Days after the story of Dan Lapotac, his living conditions, and the dozens of animals he looked after came out; one of the first groups of cats are on their way to their forever homes.

On Monday, CTV News shared the story of Dan Lapotac, a man living on the Enoch Cree Nation in a makeshift tent, who was taking care of a growing number of cats and dogs.

In total, Lapotac had nearly 50 cats and kittens and eight dogs and puppies living with him.

Lapotac said a number of the animals were dropped off in the area, and he took them in – but some of them weren’t sterilized, so a number of litters were born, and the population of pets Lapotac looked after continued to grow.

Janice Dodds is an animal advocate who stepped in to help, getting some of the animals spayed and neutered, and soliciting food donations from nearby animal shelters and charities – but she went to the media after she learned that the SPCA wouldn’t intervene.

After the story aired, Dodds received dozens of calls with offers to either adopt or donate.

Hundreds of dollars have already been put towards the cause.

“It’s like a total burden, a relief off my shoulders that someone is willing to help more with the finances,” Dodds said. “It’s going to take a while to work through all these cats and kittens, and get them to the right homes.”

The Edmonton Emergency Vet Clinic volunteered its services for the animals, at no cost.

“It’s a good thing we’re going to be able to help these people out,” Veterinarian Christopher Sauve said. “Pet overpopulation is a big concern, so I think we can use this as a lesson in responsible pet ownership to have your pets spayed or neutered early.”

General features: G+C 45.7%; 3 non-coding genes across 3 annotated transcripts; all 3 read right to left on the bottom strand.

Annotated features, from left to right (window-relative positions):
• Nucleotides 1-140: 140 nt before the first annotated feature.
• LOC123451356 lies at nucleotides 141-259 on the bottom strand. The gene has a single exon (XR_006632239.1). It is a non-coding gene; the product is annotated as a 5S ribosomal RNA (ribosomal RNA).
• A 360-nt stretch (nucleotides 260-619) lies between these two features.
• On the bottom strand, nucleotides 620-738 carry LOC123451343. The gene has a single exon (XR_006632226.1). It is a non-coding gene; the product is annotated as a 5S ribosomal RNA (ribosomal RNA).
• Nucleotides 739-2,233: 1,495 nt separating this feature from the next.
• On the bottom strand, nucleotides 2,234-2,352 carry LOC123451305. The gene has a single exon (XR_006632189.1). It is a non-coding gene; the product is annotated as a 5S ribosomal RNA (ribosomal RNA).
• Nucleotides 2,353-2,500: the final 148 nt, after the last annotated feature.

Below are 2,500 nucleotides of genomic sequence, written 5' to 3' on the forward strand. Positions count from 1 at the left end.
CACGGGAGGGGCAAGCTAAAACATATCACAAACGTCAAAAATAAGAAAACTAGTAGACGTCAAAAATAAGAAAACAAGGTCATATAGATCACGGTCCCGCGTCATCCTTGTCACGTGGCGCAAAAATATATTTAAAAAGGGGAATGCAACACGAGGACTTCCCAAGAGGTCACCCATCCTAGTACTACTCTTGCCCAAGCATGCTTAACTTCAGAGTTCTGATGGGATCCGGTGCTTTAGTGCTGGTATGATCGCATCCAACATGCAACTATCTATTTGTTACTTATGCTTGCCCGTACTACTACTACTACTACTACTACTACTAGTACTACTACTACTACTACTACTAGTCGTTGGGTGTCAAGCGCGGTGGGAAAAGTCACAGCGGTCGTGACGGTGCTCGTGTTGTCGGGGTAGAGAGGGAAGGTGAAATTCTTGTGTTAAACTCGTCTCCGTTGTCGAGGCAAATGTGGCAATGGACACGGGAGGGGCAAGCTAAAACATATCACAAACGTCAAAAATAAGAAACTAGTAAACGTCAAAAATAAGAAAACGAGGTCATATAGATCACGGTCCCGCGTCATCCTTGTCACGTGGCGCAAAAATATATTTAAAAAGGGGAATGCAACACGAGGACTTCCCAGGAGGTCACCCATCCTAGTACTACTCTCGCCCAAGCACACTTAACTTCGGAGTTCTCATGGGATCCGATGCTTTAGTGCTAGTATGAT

CTV News has learned ten of the cats are being spayed and neutered – after Dodds dropped them off at the clinic Wednesday evening.

“They’ve been fixed, they’re going to get all the worms treated, their ear mites cleaned, they’re going to get the vaccinations,” Dodds said. “It’s safe where they are because now there’s going to be no unwanted pregnancies.”

A few of those cats are heading straight to their forever homes after surgery, but five will go to a local rescue, Little Cats Lost.

“Instead of going back to Dan’s, they’re going back to Virginia, at Little Cats Lost, for the adoption day, and if none are adopted out sadly they’ll have to come back to Dan’s until I can get them adopted out,” Dodds said.

Now, Dodds thought the issue was improving, but she told CTV News Thursday that two more cats were dropped off near Lapotac’s tent overnight.

Over the next week, Dodds plans to bring another 20 cats to the clinic to be spayed and neutered.

About $1,000 has been donated to the cause as well, to donate contact the Edmonton South Animal Hospital.

With files from Amanda Anderson